- Keep walkways clear.
- Do not change position quickly. This can cause dizziness or unsteadiness. Sit on the side of the bed for a minute or so before standing up.
- Wear rubber-soled slippers or shoes when walking or standing.
If a bone has already broken, then something will need to be done to support the bone. Usually surgery is done to put a steel support over the fractured area of the bone. Radiation treatments may be given after surgery to try to prevent any more damage.
High blood calcium levels
When cancer spreads to the bones, it can cause calcium to be released, leading to too much calcium in the blood. This is discussed in more detail in "Hypercalcemia: Too much calcium in the blood," in the “Managing symptoms of advanced cancer” section.
Treatment: High calcium levels are treated with IV fluids and bisphosphonate drugs. Other medicines may be used if these measures don't work.
Pressure on the spinal cord
If cancer spreads to the bones of the spine, it can press on the nerves in the spinal cord. Early symptoms can include back pain and weakness in the legs. The pressure on the spinal cord can cause problems passing urine or even trouble passing stool (so that the person feels constipated). If left untreated, the leg weakness can turn into paralysis, which can be permanent.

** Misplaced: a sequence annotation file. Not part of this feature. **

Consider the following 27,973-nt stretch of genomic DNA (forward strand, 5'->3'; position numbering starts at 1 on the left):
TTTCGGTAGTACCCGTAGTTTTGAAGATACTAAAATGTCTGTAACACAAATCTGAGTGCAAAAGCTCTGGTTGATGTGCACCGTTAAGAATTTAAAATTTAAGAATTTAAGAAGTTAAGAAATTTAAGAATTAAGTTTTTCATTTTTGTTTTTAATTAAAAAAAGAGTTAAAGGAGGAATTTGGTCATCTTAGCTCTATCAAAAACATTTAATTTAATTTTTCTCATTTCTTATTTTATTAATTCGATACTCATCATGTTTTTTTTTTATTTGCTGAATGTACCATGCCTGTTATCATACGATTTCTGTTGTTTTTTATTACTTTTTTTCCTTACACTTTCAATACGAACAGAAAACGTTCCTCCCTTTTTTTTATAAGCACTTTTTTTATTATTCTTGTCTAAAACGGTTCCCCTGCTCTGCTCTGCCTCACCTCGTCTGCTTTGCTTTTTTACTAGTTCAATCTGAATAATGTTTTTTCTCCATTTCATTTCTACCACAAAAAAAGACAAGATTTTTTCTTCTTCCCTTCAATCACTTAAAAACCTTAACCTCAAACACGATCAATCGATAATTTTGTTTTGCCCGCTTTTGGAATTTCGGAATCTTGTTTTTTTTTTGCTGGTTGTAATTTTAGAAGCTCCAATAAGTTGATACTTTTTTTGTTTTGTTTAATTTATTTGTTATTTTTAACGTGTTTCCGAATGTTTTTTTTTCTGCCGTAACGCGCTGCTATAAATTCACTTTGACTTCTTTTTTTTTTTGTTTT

Treatment: Treatment includes steroid medicines (like prednisone or dexamethasone) to reduce spinal cord swelling. Radiation therapy is often used to shrink the cancer, and sometimes surgery is needed to remove cancer and/or make the spine more stable.
If the cancer has spread to the brain
The most common symptoms of cancer in the brain are headache or losing movement in part of your body, like an arm or leg. Other symptoms can include sleepiness or problems with hearing, eyesight, and even passing urine. Seizures are another possible symptom of cancer in the brain. They aren't common, but they can be very upsetting and scary for you and those around you.
Radiation to the area of cancer in the brain is often helpful. Steroid drugs, such as dexamethasone, can often help with symptoms. Medicines may be given to help prevent seizures. If there are only 1 or 2 areas of cancer spread in the brain, surgery may be done to remove them.